FORT LAUDERDALE, Fla. — Widefield angiography is essential in diagnosing familial exudative vitreoretinopathy, but treatment type and efficacy depend on the stage of the disease, according to a speaker here.
“FEVR is a lifelong disease and regular examination is very important. Widefield angiography is a new game changer that we all have to have in our office if we’re following up these patients,” Ehab N. El Rayes, MD, PhD, told colleagues at the Retina World Congress. “Prompt treatment when you have capillary dropouts with laser to prevent the progression [is necessary]. The future will be detecting the capillary dropouts ahead of time and trying to use drugs to prevent the later exudation.”
Ehab N. El Rayes
Familial exudative vitreoretinopathy (FEVR) can present at any age, is typically bilateral and may lead to retinal detachment, according to El Rayes.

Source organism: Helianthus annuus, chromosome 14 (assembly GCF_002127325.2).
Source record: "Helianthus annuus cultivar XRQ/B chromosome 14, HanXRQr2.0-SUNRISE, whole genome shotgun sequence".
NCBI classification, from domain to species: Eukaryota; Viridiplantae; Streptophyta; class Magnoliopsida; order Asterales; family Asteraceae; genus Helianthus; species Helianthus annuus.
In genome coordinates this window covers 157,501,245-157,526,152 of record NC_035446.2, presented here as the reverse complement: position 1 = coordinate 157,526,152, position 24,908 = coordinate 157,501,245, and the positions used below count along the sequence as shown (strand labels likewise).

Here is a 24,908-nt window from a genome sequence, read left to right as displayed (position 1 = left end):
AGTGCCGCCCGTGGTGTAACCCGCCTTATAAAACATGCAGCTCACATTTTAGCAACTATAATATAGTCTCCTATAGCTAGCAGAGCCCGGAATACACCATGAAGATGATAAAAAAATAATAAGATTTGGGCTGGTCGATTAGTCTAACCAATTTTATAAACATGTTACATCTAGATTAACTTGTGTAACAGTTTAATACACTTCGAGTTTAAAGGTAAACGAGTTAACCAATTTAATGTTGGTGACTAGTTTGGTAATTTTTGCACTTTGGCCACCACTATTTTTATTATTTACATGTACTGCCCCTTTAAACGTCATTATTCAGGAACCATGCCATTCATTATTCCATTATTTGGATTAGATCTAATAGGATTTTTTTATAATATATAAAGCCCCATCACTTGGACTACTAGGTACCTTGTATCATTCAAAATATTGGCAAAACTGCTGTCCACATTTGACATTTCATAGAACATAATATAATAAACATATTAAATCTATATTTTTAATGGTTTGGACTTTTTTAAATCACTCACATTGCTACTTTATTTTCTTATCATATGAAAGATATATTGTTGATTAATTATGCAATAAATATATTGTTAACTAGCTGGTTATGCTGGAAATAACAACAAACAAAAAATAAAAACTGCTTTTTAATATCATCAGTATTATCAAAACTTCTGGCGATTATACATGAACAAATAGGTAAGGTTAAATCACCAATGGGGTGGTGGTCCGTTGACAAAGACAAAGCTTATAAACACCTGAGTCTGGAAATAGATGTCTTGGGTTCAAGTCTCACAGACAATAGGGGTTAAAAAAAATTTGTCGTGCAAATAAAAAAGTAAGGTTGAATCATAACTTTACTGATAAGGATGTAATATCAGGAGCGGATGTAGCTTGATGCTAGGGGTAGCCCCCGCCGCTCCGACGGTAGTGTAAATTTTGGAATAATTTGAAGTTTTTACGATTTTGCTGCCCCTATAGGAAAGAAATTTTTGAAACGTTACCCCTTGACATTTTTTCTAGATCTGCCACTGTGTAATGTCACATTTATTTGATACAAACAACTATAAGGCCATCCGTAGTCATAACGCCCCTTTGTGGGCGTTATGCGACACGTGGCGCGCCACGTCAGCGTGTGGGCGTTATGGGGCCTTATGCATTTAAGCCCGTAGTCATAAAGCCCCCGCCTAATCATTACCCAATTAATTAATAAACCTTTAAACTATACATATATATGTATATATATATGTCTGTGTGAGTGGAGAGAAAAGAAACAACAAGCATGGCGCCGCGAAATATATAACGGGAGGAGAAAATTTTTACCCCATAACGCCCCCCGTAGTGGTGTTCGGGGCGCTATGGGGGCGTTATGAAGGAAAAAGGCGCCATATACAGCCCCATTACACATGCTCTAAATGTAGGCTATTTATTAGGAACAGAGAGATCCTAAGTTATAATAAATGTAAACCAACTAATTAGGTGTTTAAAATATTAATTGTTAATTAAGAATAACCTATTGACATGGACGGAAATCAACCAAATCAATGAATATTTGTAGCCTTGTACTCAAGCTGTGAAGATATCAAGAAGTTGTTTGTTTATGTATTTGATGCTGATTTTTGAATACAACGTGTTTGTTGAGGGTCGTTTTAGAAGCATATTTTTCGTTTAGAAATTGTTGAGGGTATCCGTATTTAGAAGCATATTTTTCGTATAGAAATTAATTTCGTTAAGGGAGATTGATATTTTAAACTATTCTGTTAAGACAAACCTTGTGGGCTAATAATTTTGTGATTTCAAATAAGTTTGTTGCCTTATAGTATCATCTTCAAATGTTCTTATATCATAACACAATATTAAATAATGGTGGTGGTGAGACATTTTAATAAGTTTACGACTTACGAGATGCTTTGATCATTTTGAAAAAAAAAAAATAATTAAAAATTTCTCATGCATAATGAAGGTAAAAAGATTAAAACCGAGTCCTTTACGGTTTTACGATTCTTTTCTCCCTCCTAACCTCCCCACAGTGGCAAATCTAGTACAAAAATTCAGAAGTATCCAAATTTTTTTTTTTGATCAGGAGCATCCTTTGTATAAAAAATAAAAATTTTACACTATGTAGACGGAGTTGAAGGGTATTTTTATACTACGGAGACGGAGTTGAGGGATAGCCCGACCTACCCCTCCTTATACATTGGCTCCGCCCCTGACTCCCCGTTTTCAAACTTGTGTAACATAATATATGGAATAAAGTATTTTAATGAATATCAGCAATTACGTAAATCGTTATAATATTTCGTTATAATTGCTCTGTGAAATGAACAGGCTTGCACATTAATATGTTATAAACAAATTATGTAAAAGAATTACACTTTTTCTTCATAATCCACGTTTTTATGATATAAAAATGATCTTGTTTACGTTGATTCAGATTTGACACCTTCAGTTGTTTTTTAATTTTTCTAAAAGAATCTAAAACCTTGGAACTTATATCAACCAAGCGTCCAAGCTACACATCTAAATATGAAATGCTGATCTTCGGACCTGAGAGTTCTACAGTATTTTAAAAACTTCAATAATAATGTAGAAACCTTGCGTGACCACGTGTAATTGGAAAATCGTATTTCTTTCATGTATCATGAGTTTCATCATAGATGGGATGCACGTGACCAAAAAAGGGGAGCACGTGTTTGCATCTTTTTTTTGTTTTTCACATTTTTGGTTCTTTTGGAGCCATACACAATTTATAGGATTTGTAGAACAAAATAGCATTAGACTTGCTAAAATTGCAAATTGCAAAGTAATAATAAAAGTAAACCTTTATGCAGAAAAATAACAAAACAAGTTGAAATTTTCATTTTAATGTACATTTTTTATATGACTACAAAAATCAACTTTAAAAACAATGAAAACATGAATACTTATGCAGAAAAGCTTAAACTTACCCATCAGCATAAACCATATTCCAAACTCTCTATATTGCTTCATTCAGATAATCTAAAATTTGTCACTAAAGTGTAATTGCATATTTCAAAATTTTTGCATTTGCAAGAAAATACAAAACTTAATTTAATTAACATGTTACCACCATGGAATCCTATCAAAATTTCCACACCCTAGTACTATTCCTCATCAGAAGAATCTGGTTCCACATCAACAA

Treatment should depend on the stage of FEVR. Stage one, or eyes with minimal peripheral avascularity, can be observed. However, in stage two, laser photocoagulation is often necessary. Stages three to five should be treated with vitrectomy, with or without scleral buckling, El Rayes said. When operating, he noted that external drainage is useful to aid in flattening the retina.
“Vitrectomy and drainage is the way to go for surgery,” he said. – by Robert Linnehan
El Rayes EN. Familial exudative vitreoretinopathy (FEVR). Presented at: Retina World Congress; Feb. 23-26, 2017; Fort Lauderdale, Fla.
Disclosure: El Rayes reports he is a consultant for Alcon, Novartis, MedOne Surgical, DORC, Bayer and Janssen.